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Thursday, December 8, 2016

By Louis Sahagun, Los Angeles Times

LOS ANGELES — There’s more bad news about the effects of oil spills on warm-water predators, including Atlantic bluefin tuna, already one of the most threatened fish in the seas.

Oil spills such as the 2010 Deepwater Horizon disaster in the Gulf of Mexico may cause serious heart defects in developing fish embryos, according to a study by the National Oceanic and Atmospheric Administration that was published Monday in the journal Proceedings of the National Academy of Sciences.

The release of more than 4 million barrels of oil between April and July 2010 coincided with the spawning window for commercially and ecologically important species such as bluefin and yellowfin tunas, mahi mahi, Spanish mackerels and blue marlin.

Much of that oil rose from the wellhead on the ocean floor to the surface, potentially exposing buoyant and rapidly developing fish embryos and larvae to toxic polycyclic aromatic hydrocarbons, or PAHs.

In the laboratory, the researchers found that embryos of bluefin tuna, yellowfin tuna and amberjack exposed to field-collected Deepwater Horizon oil samples suffered defects in heart development resulting in irregular heartbeat, circulatory disruption and pericardial fluid accumulation.

The defects occurred in the fish at PAH concentrations of one to 15 parts per billion — lower than those measured in samples collected from the upper water column of the northern Gulf of Mexico during the spill.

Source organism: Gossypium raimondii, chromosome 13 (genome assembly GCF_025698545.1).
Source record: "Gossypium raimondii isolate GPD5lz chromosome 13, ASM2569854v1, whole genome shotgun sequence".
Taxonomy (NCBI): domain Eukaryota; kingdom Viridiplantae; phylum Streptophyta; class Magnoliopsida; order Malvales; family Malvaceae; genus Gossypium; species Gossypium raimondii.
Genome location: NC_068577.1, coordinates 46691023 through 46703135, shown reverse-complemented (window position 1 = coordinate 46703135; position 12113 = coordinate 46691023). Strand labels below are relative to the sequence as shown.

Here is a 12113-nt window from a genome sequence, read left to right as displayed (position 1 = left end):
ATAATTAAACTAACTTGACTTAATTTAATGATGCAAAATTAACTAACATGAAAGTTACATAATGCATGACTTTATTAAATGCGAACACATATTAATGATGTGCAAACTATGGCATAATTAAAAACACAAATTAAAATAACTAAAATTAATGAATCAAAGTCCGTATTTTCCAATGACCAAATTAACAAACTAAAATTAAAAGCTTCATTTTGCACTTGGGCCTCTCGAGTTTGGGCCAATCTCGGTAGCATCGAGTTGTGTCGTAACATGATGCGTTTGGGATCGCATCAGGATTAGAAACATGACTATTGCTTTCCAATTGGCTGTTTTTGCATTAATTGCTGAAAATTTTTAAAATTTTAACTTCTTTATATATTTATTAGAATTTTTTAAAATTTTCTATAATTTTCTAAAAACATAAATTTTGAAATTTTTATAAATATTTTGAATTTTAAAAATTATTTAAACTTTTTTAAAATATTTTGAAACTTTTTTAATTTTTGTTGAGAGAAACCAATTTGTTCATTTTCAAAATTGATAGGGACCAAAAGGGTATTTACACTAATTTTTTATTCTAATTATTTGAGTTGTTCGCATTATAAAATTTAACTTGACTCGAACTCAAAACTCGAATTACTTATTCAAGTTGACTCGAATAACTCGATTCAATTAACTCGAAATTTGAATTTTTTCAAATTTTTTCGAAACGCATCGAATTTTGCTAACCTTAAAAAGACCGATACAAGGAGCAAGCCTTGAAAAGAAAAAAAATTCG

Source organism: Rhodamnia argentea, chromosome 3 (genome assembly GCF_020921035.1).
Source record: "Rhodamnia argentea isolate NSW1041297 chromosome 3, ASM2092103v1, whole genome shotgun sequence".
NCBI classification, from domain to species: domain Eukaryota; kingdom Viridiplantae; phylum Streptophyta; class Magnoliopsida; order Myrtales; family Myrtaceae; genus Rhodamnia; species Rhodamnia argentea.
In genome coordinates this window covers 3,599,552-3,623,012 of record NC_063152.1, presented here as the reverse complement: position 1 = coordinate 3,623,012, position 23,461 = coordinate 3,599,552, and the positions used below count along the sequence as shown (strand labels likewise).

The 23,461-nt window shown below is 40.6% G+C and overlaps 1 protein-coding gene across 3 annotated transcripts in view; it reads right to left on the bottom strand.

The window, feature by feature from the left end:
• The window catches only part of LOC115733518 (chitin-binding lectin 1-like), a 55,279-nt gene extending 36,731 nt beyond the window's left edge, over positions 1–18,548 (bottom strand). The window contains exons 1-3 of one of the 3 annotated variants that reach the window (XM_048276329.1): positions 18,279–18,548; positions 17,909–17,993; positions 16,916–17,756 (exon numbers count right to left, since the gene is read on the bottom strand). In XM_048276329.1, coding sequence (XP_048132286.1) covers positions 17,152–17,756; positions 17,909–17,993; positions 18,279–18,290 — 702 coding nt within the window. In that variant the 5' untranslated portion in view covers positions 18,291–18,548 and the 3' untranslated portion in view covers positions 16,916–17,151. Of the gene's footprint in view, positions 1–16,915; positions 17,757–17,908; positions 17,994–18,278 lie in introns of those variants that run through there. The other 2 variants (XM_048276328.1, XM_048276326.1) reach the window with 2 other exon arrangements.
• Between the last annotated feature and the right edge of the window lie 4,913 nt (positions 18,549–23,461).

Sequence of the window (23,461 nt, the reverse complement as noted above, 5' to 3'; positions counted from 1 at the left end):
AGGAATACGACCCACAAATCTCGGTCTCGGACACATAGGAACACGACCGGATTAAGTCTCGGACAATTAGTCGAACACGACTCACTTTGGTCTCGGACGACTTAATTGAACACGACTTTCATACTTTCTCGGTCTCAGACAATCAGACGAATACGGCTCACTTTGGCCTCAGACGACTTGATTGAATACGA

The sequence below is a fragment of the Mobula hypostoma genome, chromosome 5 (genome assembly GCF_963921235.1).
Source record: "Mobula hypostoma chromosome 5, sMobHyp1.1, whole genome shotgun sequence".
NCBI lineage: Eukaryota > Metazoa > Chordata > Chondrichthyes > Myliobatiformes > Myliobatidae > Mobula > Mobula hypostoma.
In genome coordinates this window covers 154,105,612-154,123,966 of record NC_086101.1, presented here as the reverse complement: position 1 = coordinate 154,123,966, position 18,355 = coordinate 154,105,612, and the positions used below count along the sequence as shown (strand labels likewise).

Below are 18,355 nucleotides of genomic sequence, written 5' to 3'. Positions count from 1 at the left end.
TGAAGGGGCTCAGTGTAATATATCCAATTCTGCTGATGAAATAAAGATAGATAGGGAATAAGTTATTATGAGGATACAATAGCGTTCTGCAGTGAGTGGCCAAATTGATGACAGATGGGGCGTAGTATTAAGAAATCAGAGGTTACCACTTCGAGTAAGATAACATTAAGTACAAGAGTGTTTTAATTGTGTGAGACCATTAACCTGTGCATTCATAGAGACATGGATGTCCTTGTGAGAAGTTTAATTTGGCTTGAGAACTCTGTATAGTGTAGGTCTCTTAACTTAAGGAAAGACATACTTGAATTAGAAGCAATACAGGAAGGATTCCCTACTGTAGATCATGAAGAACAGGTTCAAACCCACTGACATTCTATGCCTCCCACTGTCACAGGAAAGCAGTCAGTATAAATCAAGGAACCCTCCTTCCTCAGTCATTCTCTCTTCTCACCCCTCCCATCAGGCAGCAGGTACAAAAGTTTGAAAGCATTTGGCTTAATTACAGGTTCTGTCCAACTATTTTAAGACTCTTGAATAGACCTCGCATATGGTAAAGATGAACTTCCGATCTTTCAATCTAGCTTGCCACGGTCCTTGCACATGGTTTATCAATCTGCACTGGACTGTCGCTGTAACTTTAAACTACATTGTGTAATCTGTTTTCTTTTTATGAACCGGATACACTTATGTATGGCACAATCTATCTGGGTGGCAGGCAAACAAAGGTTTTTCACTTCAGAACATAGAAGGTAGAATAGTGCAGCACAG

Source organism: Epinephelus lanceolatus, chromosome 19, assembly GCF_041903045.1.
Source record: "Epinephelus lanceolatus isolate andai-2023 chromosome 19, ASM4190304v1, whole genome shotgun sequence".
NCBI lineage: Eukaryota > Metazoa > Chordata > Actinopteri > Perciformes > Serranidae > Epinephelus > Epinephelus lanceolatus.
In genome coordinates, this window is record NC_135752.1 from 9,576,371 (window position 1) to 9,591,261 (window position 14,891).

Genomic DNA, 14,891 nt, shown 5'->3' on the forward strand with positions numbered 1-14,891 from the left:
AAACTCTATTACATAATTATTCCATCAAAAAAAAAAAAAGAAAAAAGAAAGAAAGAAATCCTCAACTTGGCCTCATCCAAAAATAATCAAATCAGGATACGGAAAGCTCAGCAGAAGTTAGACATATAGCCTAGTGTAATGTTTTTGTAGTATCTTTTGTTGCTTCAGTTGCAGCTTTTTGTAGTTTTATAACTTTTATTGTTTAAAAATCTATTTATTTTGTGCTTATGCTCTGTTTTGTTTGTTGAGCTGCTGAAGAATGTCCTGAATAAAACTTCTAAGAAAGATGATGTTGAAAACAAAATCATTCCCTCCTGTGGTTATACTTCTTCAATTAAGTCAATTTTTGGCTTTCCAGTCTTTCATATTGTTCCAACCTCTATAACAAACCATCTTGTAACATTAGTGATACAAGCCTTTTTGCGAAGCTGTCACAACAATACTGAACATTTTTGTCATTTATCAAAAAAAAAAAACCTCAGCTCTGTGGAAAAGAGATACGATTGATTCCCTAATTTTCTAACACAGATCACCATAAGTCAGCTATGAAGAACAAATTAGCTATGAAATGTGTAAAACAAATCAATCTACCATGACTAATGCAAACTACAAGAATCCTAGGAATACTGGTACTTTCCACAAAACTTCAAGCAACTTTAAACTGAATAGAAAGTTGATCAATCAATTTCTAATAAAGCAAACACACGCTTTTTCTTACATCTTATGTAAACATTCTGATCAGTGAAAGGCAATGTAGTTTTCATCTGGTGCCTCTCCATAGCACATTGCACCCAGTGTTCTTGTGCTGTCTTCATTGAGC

“Losses of early life stages were therefore likely for Gulf populations of tunas, amberjack, swordfish, billfish and other large predators that spawned in oiled surface habitats,” the study says.

Exposure to low levels of crude oil was shown to produce abnormal heart rhythms even in fish larvae that otherwise appeared to be normal, study leader John P. Incardona, an ecotoxicologist at NOAA, said in an interview.

“Larvae exposed to high levels were dead within a week,” Incardona added. “But we still don’t know how long they lived after exposure to lower levels, or how much spawning area may have been impacted.”

The BP spill, which was caused by the Deepwater Horizon oil rig explosion, was the largest offshore oil spill in U.S. history. The blast killed 11 workers and unleashed nearly 5 million barrels of crude into the environment.

The study was conducted by researchers at NOAA, Stanford University, the University of Miami and the University of the Sunshine Coast, Maroochydore, Australia.

In a response, Jason Ryan, a spokesman for BP America Inc., said, “The paper provides no evidence to suggest a population-level impact on tuna, amberjack or other pelagic fish species in the Gulf of Mexico.”

Photo: Aziz T. Saltik via Flickr